Oracle offers $5.1 billion for PeopleSoft

Oracle Corp. has put in a bid to buy out a competitor, PeopleSoft Inc., for approximately $5.1 billion. Analysts say the price is probably too low, and Oracle will have to significantly increase it to truly gain the PeopleSoft stockholders' attention.

Both Oracle and PeopleSoft are significant government contractors.

PeopleSoft currently has several outstanding contracts with the federal government, including the Navy's personnel management system, the Navy Standard Integrated Personnel System and the Defense Integrated Military Human Resources System, which is a Defense Department-wide system set to come online by the end of 2005. It is unclear exactly what would happen to those deals were the acquisition to go through.

Oracle is one of a handful of companies licensed by DOD through its Enterprise Software Initiative. Under the program, agency officials within DOD choose software that is widely used across several other agencies and negotiate licenses with vendors based on the expected number of users. DOD officials say the program has already saved about $1 billion.

Oracle's offer equates to about $16 per share.

David Yockelson, an executive vice president and director of technology research services for Meta Group Inc., said the bid price for PeopleSoft is too low based on the firm's recent performance. The company closed at $15.11 per share on June 5, before the acquisition offer was made, but opened the morning of June 6 at $18.47 per share. The company was trading steadily between $18.20 and $18.75 per share through late morning.

"The acquisition of PeopleSoft will immediately make Oracle an even more profitable and competitive company," said Larry Ellison, Oracle's chief executive officer. "Although we will not be actively selling PeopleSoft products to new customers, we will provide enhanced support for all PeopleSoft products."

Ellison said the company would continue to support customers of PeopleSoft 7, as well as offer migration to the Oracle e-business suite of products, but would no longer sell any PeopleSoft products.

"We're asking ourselves if this is a good deal," said Yockelson. "It might be for the stockholders, assuming Oracle comes through with a higher bid, but it probably would not be for the PeopleSoft customer."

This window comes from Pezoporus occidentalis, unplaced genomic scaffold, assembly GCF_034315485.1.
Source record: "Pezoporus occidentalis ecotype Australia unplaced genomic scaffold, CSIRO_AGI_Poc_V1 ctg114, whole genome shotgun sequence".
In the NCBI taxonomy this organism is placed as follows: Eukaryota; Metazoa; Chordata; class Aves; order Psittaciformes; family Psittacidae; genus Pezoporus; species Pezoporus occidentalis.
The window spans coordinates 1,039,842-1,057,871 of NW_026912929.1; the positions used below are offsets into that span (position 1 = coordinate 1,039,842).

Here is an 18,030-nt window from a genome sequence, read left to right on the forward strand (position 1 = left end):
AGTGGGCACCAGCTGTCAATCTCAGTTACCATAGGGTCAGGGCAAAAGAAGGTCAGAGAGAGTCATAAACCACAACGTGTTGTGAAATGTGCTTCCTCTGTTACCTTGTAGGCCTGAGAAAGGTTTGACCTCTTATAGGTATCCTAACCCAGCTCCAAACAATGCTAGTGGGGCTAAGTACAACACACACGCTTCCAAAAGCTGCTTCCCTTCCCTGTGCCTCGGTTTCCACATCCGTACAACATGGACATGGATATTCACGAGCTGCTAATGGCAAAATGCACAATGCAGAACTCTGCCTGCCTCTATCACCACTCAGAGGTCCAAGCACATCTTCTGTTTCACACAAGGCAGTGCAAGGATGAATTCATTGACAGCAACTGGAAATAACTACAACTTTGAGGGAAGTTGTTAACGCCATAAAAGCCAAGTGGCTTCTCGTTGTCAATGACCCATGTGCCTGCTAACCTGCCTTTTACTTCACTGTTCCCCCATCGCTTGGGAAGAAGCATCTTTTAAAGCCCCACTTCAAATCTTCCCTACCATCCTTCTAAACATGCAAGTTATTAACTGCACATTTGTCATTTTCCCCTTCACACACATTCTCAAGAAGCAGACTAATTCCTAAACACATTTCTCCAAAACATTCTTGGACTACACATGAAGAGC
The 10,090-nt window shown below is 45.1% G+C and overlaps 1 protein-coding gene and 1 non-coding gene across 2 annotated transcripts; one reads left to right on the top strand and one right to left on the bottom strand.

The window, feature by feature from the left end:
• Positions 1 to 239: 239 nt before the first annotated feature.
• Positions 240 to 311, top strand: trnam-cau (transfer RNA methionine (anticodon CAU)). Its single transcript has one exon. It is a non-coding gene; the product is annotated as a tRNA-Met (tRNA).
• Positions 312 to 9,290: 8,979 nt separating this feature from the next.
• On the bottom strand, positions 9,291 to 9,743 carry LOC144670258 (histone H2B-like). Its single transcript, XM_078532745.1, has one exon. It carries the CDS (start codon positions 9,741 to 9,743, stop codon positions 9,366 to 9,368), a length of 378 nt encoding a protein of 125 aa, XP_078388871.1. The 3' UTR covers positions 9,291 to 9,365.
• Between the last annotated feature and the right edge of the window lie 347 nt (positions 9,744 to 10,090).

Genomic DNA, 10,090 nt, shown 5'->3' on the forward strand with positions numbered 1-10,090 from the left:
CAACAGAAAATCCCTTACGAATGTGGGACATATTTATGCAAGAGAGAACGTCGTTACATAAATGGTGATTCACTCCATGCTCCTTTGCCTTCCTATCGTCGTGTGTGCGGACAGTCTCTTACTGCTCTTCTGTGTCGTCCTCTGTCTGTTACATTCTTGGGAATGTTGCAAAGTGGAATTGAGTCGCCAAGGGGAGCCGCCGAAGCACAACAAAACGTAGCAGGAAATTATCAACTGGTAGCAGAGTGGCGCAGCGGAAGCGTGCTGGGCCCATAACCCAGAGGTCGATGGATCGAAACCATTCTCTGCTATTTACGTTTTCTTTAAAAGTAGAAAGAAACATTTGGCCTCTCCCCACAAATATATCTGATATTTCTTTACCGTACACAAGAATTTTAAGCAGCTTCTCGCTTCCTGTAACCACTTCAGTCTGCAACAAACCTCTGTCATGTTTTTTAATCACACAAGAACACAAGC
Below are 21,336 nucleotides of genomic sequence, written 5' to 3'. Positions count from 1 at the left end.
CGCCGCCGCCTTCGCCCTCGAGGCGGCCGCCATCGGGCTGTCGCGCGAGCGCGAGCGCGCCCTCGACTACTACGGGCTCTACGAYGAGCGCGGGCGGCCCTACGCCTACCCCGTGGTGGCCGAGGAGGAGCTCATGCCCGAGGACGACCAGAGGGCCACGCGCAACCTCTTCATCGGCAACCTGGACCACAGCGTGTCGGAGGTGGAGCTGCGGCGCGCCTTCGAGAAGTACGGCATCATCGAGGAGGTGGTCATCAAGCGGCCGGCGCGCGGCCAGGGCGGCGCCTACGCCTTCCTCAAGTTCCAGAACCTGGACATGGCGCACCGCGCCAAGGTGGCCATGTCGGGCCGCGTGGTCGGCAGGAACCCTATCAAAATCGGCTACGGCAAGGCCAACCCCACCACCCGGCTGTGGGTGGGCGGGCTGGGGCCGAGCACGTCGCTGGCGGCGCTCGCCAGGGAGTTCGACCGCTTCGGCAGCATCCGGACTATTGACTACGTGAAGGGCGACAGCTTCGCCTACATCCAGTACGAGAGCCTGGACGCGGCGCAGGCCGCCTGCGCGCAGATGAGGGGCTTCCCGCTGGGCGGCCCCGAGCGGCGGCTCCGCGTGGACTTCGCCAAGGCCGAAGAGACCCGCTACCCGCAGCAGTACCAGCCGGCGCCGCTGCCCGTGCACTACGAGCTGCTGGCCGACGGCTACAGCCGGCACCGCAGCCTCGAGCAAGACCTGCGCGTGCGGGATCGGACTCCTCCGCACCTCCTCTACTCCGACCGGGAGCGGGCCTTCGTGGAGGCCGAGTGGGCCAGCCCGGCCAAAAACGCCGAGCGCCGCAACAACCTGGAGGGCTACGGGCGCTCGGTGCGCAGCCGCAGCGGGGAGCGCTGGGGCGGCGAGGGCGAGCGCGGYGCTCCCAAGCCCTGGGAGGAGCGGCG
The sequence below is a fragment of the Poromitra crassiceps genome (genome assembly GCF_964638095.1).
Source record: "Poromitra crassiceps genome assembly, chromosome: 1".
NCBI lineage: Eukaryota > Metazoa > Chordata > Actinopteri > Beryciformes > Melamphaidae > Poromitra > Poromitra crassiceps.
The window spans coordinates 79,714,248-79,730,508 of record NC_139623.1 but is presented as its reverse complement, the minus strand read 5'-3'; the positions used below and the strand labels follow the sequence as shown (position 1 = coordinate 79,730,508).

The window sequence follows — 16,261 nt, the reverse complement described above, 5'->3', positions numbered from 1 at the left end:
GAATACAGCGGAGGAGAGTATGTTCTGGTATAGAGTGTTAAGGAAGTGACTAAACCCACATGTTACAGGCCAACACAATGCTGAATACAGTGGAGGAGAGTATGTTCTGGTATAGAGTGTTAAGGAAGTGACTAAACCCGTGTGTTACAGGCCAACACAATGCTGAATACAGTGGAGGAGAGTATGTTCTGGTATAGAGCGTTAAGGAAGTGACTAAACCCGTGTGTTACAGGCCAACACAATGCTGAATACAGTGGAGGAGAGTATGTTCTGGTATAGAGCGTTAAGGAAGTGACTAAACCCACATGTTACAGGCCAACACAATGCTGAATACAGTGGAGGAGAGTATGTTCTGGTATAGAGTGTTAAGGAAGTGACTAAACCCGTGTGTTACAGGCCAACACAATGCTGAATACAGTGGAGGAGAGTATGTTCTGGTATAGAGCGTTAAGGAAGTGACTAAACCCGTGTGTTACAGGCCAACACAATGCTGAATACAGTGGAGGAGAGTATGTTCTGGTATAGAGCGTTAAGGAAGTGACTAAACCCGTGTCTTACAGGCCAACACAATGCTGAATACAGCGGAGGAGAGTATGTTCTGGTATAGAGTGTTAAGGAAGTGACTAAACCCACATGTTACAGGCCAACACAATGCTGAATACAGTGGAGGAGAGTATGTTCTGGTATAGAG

Yockelson said Ellison was clear in his statement that Oracle would support PeopleSoft customers for a time, but would probably ultimately look to bring them all under the Oracle e-business suite umbrella.

PeopleSoft earlier this week announced its intent to buy J.D. Edwards & Co., which would make the combined entity the world's second largest enterprise application software company. That deal, to be paid in stock to J.D. Edwards shareholders, is valued at about $1.7 billion, based on PeopleSoft's May 30 closing price.

It was not clear whether Oracle's offer to buy PeopleSoft would impact the latter company's acquisition of J.D. Edwards.

Yockelson said the there is no certainty, assuming the Oracle purchase goes through, that J.D. Edwards would be any part of the new entity.

"Oracle has made it very clear that their acquisition of PeopleSoft is in no way dependent on PeopleSoft and" J.D. Edwards, he said.


  • People
    Federal CIO Suzette Kent

    Federal CIO Kent to exit in July

    During her tenure, Suzette Kent pushed on policies including Trusted Internet Connection, identity management and the creation of the Chief Data Officers Council

  • Defense
    Essye Miller, Director at Defense Information Management, speaks during the Breaking the Gender Barrier panel at the Air Space, Cyber Conference in National Harbor, Md., Sept. 19, 2017. (U.S. Air Force photo/Staff Sgt. Chad Trujillo)

    Essye Miller: The exit interview

    Essye Miller, DOD's outgoing principal deputy CIO, talks about COVID, the state of the tech workforce and the hard conversations DOD has to have to prepare personnel for the future.

Stay Connected


Sign up for our newsletter.

I agree to this site's Privacy Policy.